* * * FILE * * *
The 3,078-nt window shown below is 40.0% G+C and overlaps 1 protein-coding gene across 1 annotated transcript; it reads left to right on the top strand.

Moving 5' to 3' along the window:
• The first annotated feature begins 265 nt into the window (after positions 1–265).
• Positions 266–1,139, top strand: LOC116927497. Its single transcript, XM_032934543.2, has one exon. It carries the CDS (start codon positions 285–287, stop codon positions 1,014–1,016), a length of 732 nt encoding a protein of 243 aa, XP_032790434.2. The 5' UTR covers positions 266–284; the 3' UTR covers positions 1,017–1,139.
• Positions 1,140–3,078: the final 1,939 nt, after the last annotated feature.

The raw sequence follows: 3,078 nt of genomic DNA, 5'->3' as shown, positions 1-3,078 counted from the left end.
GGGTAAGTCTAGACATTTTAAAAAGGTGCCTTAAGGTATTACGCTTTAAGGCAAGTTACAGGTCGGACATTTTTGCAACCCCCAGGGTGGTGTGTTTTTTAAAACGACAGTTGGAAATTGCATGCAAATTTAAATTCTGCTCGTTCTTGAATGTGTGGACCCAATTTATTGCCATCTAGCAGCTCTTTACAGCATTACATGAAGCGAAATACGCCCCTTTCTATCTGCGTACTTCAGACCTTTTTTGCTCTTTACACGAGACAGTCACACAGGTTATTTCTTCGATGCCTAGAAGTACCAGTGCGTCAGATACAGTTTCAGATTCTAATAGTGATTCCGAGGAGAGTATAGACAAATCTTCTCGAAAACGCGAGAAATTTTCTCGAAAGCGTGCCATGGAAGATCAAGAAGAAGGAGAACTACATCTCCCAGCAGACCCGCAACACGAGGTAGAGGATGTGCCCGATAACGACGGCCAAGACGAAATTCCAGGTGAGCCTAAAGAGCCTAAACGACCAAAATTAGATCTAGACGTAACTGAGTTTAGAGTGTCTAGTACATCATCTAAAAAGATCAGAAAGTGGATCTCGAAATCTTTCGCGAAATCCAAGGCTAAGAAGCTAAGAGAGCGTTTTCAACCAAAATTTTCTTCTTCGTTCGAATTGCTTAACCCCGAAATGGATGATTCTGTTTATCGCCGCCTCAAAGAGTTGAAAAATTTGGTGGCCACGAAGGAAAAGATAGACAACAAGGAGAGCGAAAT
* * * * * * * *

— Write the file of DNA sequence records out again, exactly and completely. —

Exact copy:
The 3,078-nt window shown below is 40.0% G+C and overlaps 1 protein-coding gene across 1 annotated transcript; it reads left to right on the top strand.

Moving 5' to 3' along the window:
• The first annotated feature begins 265 nt into the window (after positions 1–265).
• Positions 266–1,139, top strand: LOC116927497. Its single transcript, XM_032934543.2, has one exon. It carries the CDS (start codon positions 285–287, stop codon positions 1,014–1,016), a length of 732 nt encoding a protein of 243 aa, XP_032790434.2. The 5' UTR covers positions 266–284; the 3' UTR covers positions 1,017–1,139.
• Positions 1,140–3,078: the final 1,939 nt, after the last annotated feature.

The raw sequence follows: 3,078 nt of genomic DNA, 5'->3' as shown, positions 1-3,078 counted from the left end.
GGGTAAGTCTAGACATTTTAAAAAGGTGCCTTAAGGTATTACGCTTTAAGGCAAGTTACAGGTCGGACATTTTTGCAACCCCCAGGGTGGTGTGTTTTTTAAAACGACAGTTGGAAATTGCATGCAAATTTAAATTCTGCTCGTTCTTGAATGTGTGGACCCAATTTATTGCCATCTAGCAGCTCTTTACAGCATTACATGAAGCGAAATACGCCCCTTTCTATCTGCGTACTTCAGACCTTTTTTGCTCTTTACACGAGACAGTCACACAGGTTATTTCTTCGATGCCTAGAAGTACCAGTGCGTCAGATACAGTTTCAGATTCTAATAGTGATTCCGAGGAGAGTATAGACAAATCTTCTCGAAAACGCGAGAAATTTTCTCGAAAGCGTGCCATGGAAGATCAAGAAGAAGGAGAACTACATCTCCCAGCAGACCCGCAACACGAGGTAGAGGATGTGCCCGATAACGACGGCCAAGACGAAATTCCAGGTGAGCCTAAAGAGCCTAAACGACCAAAATTAGATCTAGACGTAACTGAGTTTAGAGTGTCTAGTACATCATCTAAAAAGATCAGAAAGTGGATCTCGAAATCTTTCGCGAAATCCAAGGCTAAGAAGCTAAGAGAGCGTTTTCAACCAAAATTTTCTTCTTCGTTCGAATTGCTTAACCCCGAAATGGATGATTCTGTTTATCGCCGCCTCAAAGAGTTGAAAAATTTGGTGGCCACGAAGGAAAAGATAGACAACAAGGAGAGCGAAAT